Sunday, April 8, 2012

Paper Data Breaches Can Be Expensive...and Stupid

Has there ever been a more meaningless, patronizing, and pathetic comment made after a cardholder data security breach than: "We take patients’ [or customers'] information very seriously, and we’re reviewing our policy, and our training procedures to make sure this never happens again?"

According to this report from the Boston Globe, St. Elizabeth's Medical Center is currently notifying more than 6,800 people that they potentially compromised billing information, including credit card numbers and security codes. It happened when documents the hospital planned to shred were removed by a vendor from a building scheduled for demolition. Unfortunately, the papers (or at least some of them) containing the PANs and security codes (and probably names, too) were found blowing across a nearby field.

Where do we even begin to go through the mistakes this institution is reported to have made, none of which is excusable?

Let's start with keeping PAN data on paper records. PCI allows you to do this, but you need to protect the data. Here, the mistake probably was keeping the data in the first place. I'm pretty sure the hospital could live with just keeping the last four digits, but they kept -- and then managed to lose -- the full PAN.

Then, the hospital also reportedly kept the 3-digit security codes. For this, ignorance can no longer be an excuse. PCI explicitly prohibits retaining the security codes. If they are on a paper form, then you have to find a way to physically get rid of them. Sadly, the same helpful people who decided to keep the PAN apparently also decided they should keep the security codes, too.
How did the papers get lost? The hospital hired "certain trusted vendors" to clear out a building and shred the paper. It looks like the vendor took some shortcuts and never bothered shredding all the records. You may have noticed by now that nowhere have I mentioned the name of this third party. The reason is that it does not matter: the breach was the hospital's. Just like with any service provider, a merchant can outsource a function, but they cannot outsource responsibility. Rarely has this principle been more clearly illustrated than in this unfortunate breach.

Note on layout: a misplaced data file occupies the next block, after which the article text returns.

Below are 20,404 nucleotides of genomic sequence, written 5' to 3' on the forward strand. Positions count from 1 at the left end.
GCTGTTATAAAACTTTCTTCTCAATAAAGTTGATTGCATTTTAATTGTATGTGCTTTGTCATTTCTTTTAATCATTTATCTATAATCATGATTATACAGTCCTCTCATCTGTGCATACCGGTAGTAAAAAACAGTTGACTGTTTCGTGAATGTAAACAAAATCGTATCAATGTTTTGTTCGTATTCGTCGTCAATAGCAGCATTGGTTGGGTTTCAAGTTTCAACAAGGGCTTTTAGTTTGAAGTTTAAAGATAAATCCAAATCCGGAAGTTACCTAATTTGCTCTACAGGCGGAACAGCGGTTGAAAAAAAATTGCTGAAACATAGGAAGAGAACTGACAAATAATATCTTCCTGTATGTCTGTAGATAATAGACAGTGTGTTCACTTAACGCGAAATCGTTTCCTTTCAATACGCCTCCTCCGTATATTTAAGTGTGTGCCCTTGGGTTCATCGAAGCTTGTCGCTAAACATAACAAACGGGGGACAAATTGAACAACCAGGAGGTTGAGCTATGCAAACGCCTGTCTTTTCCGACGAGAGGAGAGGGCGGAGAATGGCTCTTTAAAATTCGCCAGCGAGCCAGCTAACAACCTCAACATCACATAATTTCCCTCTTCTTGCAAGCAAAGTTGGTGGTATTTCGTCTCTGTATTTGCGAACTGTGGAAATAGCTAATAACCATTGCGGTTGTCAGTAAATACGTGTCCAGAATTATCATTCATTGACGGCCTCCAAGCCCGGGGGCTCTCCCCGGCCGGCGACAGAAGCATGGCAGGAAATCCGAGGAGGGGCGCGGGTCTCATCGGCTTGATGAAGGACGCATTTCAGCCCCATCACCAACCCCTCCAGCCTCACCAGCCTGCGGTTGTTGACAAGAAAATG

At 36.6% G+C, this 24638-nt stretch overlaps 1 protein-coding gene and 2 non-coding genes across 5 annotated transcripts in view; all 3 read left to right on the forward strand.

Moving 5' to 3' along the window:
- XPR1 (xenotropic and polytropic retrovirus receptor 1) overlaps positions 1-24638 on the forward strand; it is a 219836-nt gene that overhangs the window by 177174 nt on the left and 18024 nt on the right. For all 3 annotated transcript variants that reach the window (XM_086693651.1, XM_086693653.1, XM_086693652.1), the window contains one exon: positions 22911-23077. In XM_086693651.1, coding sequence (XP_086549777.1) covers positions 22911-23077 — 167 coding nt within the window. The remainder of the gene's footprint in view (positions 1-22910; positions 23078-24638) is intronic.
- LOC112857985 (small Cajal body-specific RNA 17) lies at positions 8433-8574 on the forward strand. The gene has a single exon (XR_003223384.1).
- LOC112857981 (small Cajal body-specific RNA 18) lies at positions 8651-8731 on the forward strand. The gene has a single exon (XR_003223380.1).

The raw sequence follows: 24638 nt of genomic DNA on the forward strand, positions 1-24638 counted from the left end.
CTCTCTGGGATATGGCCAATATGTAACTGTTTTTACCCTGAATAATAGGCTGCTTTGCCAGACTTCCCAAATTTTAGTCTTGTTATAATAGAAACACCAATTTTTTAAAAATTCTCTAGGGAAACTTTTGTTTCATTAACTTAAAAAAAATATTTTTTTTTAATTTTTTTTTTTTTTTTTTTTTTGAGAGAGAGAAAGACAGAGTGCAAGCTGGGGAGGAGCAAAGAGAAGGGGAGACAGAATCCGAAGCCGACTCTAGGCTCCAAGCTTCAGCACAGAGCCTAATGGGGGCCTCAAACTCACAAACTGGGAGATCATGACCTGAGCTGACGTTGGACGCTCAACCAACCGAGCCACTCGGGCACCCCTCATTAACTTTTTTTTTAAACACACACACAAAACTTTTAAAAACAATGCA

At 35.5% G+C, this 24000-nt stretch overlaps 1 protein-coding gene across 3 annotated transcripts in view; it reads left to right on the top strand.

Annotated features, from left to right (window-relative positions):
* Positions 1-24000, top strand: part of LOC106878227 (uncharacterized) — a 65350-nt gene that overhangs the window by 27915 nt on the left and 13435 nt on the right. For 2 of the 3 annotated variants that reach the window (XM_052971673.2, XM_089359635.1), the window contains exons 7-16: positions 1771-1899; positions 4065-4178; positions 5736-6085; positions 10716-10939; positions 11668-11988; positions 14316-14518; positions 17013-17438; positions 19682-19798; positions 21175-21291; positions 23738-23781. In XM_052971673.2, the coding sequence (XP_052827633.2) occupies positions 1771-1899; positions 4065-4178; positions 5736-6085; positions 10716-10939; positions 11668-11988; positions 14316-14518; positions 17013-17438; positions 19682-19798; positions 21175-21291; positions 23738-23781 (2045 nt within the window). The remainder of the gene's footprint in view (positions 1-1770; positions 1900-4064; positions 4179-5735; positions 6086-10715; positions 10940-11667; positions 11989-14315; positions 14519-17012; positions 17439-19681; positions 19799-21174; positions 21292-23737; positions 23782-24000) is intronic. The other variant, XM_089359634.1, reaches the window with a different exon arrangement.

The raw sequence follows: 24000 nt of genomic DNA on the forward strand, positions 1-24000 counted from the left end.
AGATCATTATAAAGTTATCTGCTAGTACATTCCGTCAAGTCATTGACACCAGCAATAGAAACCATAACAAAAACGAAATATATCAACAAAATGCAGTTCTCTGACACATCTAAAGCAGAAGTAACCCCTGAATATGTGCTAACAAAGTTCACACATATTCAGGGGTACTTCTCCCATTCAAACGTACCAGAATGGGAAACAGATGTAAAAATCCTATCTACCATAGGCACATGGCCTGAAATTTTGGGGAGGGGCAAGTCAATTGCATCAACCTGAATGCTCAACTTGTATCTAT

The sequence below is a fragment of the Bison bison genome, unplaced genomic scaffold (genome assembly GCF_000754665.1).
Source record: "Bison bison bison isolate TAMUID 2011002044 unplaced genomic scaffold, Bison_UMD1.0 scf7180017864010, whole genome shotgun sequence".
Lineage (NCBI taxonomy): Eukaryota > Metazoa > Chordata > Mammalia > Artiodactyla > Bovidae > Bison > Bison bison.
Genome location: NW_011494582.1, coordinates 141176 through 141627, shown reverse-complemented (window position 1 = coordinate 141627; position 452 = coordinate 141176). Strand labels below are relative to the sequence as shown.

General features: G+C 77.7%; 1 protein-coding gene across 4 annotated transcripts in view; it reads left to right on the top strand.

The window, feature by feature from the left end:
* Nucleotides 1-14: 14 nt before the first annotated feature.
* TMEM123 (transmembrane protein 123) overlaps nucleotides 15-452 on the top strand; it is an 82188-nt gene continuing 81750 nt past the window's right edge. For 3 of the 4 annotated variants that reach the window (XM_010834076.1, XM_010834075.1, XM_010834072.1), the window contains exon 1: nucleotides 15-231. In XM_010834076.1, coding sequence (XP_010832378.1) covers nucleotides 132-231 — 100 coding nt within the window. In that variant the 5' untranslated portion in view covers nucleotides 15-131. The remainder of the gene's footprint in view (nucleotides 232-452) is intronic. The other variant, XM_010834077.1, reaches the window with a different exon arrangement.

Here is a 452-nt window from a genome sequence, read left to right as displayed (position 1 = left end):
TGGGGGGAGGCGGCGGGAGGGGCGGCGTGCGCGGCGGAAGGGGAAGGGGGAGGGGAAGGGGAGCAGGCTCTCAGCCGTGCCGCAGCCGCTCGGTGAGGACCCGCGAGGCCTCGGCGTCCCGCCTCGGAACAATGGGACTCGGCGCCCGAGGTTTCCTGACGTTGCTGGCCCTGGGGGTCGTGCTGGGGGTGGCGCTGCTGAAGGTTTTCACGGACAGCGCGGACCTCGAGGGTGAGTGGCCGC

Maybe the hospital will get lucky and only those few papers blowing through the field were lost. This situation is possible. Regardless, the hospital has to pay to notify all 6,831 patients as well as any other expenses. If there is any good news in this mess, it appears that no medical information was lost, so the hospital faces only fines from the payment brands and not HIPAA-related fines.

The lesson for all your cashier, bursar, auxiliary, medical, parking, and other campus departments on that take cards and keep cardholder data is that they are doing the PCI equivalent of juggling razor blades. The PCI team must challenge why they are keeping the data in the first place. Merchants need to be sure they are not storing any sensitive authentication data like the security codes. Then, merchants have to realize that they cannot dodge responsibility for securing the data at all times, including on the way to the shredder. That low-priced bidder is carrying the institution's reputation (and checkbook!), so merchants need to continue to treat the data as their own (which they are). Lastly, do me a favor and please check your Incident Response Plan so you don't issue the usual pandering press release. Telling your customer/victims how much you value them just sounds too much like the incongruous "your call is important to us" we hear as we enter customer service voice mail hell.

Paper cardholder data can be breached just as easily as electronic cardholder data. This is a good lesson. It may be painfully learned in some cases, but a good lesson nevertheless.

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